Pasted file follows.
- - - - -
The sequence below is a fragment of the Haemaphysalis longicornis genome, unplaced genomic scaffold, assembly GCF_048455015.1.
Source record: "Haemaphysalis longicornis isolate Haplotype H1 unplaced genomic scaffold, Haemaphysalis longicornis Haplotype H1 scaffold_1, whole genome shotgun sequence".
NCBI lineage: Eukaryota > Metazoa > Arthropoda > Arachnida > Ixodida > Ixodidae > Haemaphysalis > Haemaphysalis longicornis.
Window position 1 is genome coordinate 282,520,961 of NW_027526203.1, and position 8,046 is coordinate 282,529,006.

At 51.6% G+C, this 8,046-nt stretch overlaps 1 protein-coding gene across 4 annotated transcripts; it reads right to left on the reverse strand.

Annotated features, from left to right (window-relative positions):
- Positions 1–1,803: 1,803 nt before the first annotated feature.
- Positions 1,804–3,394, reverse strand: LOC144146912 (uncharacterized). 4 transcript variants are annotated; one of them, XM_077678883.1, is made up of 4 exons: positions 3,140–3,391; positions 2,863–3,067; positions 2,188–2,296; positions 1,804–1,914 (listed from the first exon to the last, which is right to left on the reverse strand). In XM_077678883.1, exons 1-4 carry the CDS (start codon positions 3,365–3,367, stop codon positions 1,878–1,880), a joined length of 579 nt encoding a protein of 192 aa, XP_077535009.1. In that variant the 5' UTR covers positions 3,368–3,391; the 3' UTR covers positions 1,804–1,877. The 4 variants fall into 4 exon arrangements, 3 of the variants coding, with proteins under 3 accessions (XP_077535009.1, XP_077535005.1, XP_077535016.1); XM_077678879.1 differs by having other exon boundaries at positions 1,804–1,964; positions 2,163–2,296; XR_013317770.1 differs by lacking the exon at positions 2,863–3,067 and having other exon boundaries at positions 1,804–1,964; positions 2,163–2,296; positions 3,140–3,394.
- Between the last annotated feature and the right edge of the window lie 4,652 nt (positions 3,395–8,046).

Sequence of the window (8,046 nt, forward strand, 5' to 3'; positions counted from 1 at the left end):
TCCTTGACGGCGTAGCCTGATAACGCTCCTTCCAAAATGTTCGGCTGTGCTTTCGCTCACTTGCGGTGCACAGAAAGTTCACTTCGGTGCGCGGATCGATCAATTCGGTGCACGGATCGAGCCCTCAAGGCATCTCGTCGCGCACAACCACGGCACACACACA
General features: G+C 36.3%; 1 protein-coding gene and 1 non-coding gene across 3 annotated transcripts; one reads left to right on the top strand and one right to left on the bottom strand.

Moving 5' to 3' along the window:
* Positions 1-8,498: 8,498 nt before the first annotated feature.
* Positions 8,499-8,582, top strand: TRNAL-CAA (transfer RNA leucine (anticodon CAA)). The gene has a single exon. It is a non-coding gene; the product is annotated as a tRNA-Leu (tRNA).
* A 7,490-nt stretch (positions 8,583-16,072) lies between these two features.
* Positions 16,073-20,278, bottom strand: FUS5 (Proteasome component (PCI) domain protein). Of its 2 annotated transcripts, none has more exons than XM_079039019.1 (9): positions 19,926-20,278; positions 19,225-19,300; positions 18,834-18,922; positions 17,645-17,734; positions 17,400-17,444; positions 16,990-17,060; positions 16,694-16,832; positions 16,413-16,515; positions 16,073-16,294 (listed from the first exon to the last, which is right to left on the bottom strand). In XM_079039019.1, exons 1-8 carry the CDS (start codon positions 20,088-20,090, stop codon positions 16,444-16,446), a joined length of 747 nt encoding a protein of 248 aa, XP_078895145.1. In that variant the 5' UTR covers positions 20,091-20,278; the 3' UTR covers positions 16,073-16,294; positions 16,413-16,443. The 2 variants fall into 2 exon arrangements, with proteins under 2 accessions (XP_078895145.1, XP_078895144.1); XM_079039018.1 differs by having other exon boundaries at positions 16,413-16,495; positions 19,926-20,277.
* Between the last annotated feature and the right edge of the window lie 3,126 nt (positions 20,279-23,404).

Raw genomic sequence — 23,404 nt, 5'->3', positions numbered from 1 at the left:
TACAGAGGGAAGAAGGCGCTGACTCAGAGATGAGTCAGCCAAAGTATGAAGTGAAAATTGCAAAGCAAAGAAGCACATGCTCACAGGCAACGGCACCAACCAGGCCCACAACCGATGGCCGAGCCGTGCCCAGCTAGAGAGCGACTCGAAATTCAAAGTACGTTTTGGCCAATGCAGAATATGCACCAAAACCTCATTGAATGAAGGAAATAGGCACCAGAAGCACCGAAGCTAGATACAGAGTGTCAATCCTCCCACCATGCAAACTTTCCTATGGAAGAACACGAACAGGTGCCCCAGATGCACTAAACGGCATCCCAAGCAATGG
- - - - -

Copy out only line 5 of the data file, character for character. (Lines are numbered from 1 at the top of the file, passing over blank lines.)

At 51.6% G+C, this 8,046-nt stretch overlaps 1 protein-coding gene across 4 annotated transcripts; it reads right to left on the reverse strand.